In anatomy, a joint refers to the physical location where two or more bones connect to each other. Joints comprise several different parts or types of connective tissues such as tendons, ligaments and cartilage. Joints allow us to move our bones in specific directions. Joints are surrounded by a fibrous capsule that prevents the bones from moving too much. The inner surface of this capsule produces a fluid that lubricates the joint. This is called the synovial fluid.
A surgeon may recommend joint replacement surgery (“arthroplasty”) if your joint is damaged, you are in pain and you have trouble moving. In arthroplasty, part or all of the damaged joint is removed and replaced with a manufactured implant (artificial hip or knee). This is intended to help relieve pain and to restore fuller mobility. Doctors consider “appropriateness of care” when making such a recommendation. Appropriate care is based on whether the expected health benefit of the surgery, including life expectancy, exceeds the negative consequences by a significantly wide margin. For example, the criteria that doctors use for knee replacement surgery appropriateness include your age, pain level, anatomic involvement, knee extension, and KL Grade. The KL Grade—short for Kellgren-Lawrence Grading Scale—indicates severity of osteoarthritis based on a radiograph, from “0” (nothing wrong) to “4” (bone-on-bone). There are risks involved with any surgical procedure, so it is important to carefully weigh the expected risks and benefits of joint replacement surgery with your doctor or surgeon before making a decision.
Yes. Joint replacement surgeries can be of the hip, knee, shoulder, ankle, elbow and fingers. Joint replacement surgery involves removing a damaged joint and replacing it with a new joint. This can help restore movement and relieve pain. Sometimes the surgeon may choose to remove part of the damaged joint (partial joint replacement) while at other times he or she may remove it entirely (total joint replacement). This depends on the extent of the damage. Surgery for a completely artificial knee is referred to as total knee replacement (TKR), for example.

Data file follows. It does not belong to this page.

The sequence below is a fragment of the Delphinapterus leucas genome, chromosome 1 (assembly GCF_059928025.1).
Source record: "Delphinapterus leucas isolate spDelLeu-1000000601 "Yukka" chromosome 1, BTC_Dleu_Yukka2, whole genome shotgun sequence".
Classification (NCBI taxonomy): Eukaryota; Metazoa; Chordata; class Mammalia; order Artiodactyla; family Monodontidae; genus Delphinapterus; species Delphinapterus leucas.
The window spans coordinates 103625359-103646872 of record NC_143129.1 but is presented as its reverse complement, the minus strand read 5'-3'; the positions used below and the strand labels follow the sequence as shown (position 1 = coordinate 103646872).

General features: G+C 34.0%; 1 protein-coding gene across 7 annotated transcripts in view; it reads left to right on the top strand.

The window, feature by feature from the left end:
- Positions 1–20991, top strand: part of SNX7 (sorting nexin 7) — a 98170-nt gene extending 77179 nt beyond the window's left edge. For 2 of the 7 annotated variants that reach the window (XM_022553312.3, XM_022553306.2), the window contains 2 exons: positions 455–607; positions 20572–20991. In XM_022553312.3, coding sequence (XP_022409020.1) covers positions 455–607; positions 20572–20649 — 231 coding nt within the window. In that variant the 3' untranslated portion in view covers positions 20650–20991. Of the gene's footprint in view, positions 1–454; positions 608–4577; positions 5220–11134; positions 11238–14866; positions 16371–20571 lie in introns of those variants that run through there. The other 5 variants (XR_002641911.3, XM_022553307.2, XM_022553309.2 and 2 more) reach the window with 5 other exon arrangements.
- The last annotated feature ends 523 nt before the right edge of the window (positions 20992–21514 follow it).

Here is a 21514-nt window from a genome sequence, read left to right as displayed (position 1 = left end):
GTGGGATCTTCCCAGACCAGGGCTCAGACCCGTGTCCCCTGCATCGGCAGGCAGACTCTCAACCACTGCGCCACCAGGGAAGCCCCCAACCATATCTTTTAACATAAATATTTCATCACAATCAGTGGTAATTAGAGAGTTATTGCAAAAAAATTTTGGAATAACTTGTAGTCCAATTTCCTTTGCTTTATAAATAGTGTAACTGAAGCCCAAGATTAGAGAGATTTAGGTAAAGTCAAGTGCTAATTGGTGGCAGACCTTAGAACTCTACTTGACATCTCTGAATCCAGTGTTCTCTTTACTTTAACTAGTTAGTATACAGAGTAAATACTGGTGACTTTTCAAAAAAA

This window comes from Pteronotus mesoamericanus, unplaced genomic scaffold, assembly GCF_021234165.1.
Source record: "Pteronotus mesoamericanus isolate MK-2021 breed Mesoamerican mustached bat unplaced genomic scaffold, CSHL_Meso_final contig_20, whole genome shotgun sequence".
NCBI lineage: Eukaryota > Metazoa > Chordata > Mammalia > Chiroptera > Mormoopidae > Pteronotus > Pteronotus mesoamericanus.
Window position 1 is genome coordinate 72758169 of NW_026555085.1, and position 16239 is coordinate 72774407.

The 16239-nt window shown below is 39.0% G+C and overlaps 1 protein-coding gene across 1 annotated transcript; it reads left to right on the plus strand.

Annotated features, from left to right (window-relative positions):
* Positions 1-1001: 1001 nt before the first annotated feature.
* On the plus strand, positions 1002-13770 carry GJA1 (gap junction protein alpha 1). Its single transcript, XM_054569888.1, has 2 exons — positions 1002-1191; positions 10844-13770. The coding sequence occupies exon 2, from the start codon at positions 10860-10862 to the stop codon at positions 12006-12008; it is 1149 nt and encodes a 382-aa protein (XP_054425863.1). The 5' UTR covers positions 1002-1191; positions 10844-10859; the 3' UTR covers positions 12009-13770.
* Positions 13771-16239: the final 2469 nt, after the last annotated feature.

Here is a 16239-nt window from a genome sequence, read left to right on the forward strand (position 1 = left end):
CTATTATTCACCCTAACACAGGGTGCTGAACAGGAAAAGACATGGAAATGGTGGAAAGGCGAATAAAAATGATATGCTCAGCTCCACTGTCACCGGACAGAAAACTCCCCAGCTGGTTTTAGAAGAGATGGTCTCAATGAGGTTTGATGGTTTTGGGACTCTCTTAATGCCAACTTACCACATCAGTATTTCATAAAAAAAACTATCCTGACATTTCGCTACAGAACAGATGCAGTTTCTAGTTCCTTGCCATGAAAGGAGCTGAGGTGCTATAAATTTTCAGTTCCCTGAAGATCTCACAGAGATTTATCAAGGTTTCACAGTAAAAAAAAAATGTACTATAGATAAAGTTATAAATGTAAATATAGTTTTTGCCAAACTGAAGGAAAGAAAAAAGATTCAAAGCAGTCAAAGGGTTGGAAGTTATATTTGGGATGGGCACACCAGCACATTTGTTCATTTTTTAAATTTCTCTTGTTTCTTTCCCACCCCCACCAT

Joints can be damaged in various ways. Damage can be caused by trauma (e.g., car accident or bad fall), osteoarthritis or other rheumatological condition such as rheumatoid arthritis. General wear and tear associated with aging may also be a reason for joint damage. Not all joint pain requires surgery. Doctors may perform an x-ray to get a closer look at the joint that is causing pain. In addition, they may perform a procedure called an “arthroscopy.” During arthroscopy, a tube with a camera is inserted into the joint to view it more clearly and assess the extent of the joint damage.
Doctors may prescribe exercise, physical therapy, medication or corticosteroid injection to improve or manage joint pain. Depending on a patient’s response to these, the next step may be to recommend surgery depending on the clinical assessment of the painful joint.